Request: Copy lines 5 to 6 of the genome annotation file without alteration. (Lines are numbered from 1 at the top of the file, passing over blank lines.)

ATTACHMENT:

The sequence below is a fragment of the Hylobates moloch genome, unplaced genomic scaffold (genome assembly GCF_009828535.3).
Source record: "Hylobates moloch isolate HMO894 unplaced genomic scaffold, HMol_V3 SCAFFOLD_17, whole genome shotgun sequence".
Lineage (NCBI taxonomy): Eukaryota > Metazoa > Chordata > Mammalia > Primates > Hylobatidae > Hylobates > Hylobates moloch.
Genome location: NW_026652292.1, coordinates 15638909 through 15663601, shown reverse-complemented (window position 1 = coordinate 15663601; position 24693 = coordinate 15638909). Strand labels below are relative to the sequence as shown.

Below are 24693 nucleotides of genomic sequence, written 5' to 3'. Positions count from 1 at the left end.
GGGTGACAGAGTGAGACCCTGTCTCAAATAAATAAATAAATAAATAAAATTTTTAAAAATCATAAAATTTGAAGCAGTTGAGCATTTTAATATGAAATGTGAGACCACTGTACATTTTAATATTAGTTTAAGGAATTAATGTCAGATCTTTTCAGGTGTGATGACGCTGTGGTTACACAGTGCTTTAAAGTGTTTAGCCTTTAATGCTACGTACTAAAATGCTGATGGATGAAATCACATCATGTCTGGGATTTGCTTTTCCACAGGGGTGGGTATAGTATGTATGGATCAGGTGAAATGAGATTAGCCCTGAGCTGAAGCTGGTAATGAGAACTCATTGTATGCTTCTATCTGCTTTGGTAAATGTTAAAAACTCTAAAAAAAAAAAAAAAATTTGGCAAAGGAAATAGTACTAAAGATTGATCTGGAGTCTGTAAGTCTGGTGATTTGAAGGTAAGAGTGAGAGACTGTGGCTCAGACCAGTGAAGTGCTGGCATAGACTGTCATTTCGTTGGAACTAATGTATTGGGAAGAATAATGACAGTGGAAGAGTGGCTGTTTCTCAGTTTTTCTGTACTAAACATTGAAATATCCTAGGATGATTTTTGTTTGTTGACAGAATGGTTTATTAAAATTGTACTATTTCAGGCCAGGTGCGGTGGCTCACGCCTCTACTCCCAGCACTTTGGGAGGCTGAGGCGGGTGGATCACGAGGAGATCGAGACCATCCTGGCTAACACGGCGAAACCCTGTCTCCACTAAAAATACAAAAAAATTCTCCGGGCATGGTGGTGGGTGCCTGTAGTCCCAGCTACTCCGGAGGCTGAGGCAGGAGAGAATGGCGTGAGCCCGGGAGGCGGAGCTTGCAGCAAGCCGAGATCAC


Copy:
Below are 24693 nucleotides of genomic sequence, written 5' to 3'. Positions count from 1 at the left end.
GGGTGACAGAGTGAGACCCTGTCTCAAATAAATAAATAAATAAATAAAATTTTTAAAAATCATAAAATTTGAAGCAGTTGAGCATTTTAATATGAAATGTGAGACCACTGTACATTTTAATATTAGTTTAAGGAATTAATGTCAGATCTTTTCAGGTGTGATGACGCTGTGGTTACACAGTGCTTTAAAGTGTTTAGCCTTTAATGCTACGTACTAAAATGCTGATGGATGAAATCACATCATGTCTGGGATTTGCTTTTCCACAGGGGTGGGTATAGTATGTATGGATCAGGTGAAATGAGATTAGCCCTGAGCTGAAGCTGGTAATGAGAACTCATTGTATGCTTCTATCTGCTTTGGTAAATGTTAAAAACTCTAAAAAAAAAAAAAAAATTTGGCAAAGGAAATAGTACTAAAGATTGATCTGGAGTCTGTAAGTCTGGTGATTTGAAGGTAAGAGTGAGAGACTGTGGCTCAGACCAGTGAAGTGCTGGCATAGACTGTCATTTCGTTGGAACTAATGTATTGGGAAGAATAATGACAGTGGAAGAGTGGCTGTTTCTCAGTTTTTCTGTACTAAACATTGAAATATCCTAGGATGATTTTTGTTTGTTGACAGAATGGTTTATTAAAATTGTACTATTTCAGGCCAGGTGCGGTGGCTCACGCCTCTACTCCCAGCACTTTGGGAGGCTGAGGCGGGTGGATCACGAGGAGATCGAGACCATCCTGGCTAACACGGCGAAACCCTGTCTCCACTAAAAATACAAAAAAATTCTCCGGGCATGGTGGTGGGTGCCTGTAGTCCCAGCTACTCCGGAGGCTGAGGCAGGAGAGAATGGCGTGAGCCCGGGAGGCGGAGCTTGCAGCAAGCCGAGATCAC